Inspired By Italy #4: The Capuchin Friars

Capuchin Sign.jpg

This plaque marks the beginning of a long corridor running beside a series of 6 small chapels (think alcoves), and more fitting words could not be found. But it’s not a place for weak stomachs.

I’ll let you do your own Google searches about the Capuchin friars, an order within the Franciscans that sought, in the 1520s, to bring the Franciscans back from perceived liberalism. You can use Google Maps to see the street view of the crypt and museum with the church above them.

The real story, however, is the unusual “artwork” in the crypt itself. I use that term loosely because the art is almost completely made of skeletal remains. You know, bones. There’s literally a chapel of pelvises and a chapel of leg bones. Everywhere you turn there are bones – a chandelier of pelvises, arm bones arranged to form a flower, skulls stacked to fill a wall.

Yes, it’s a little creepy. However, it is an attempt to make a point.

How often do you consider your own future? How often do you ponder what will come of your body in another 100 years? These bones are set inside of a building that’s more than 400 years old. People don’t live 400 years. In that time, our bodies decay, our flesh fades, and eventually our bones become dust.

Even the Bible urges us to consider our future. In Hebrews 9, we are reminded that man is appointed to live and to die and, after that, to face judgment. And these friars wanted the reality of death and of a future judgment to impact our lives on earth.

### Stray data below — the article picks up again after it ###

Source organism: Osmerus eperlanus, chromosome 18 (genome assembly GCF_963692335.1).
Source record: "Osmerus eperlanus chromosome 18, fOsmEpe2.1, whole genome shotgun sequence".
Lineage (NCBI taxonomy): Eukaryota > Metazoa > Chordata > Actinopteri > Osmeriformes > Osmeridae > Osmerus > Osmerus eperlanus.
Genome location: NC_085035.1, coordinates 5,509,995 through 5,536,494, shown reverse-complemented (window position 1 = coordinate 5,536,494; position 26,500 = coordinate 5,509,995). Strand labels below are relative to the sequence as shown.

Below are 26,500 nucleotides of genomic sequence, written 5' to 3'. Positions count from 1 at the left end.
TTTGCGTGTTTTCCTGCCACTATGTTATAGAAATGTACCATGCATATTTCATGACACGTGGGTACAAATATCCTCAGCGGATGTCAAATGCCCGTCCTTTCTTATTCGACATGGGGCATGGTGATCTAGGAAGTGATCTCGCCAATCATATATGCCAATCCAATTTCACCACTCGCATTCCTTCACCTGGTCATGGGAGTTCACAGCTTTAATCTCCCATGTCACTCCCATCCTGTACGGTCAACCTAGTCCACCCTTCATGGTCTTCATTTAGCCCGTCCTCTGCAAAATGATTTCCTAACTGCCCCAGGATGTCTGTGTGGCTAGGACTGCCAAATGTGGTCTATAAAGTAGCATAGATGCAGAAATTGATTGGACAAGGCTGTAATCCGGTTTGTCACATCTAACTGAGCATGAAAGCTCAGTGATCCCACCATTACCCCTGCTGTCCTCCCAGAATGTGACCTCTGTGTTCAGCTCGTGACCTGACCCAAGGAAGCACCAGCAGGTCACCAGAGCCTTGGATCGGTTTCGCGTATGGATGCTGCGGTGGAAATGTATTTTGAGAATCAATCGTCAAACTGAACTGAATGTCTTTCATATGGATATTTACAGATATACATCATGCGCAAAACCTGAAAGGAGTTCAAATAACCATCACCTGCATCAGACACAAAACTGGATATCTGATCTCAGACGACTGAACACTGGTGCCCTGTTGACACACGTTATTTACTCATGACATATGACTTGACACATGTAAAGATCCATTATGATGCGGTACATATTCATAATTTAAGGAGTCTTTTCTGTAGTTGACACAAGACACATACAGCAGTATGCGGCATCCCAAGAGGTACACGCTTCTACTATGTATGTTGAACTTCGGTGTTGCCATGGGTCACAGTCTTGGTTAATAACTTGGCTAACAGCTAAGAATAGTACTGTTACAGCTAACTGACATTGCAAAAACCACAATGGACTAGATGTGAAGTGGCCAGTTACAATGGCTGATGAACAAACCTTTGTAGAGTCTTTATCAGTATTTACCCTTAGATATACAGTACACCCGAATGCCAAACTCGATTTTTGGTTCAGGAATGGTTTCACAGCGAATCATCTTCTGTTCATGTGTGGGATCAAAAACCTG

For example, our evangelism should be fueled, in part, by a love for the lost and the reality of death and judgment and hell. Our parenting should have an awareness of our own mortality and the future of the church and our descendants. We should even approach our work and participate in society in ways that recognize our influence for Christ may very well outlast our lifetime.

Don’t get me wrong; I’m not recommending joining up (they are all over the globe, including the United States). And there are certainly aspects of their beliefs that are outside of the commands of God. But we could still learn to ponder eternity, to live in light of eternity, and learn from this admittedly unusual crypt.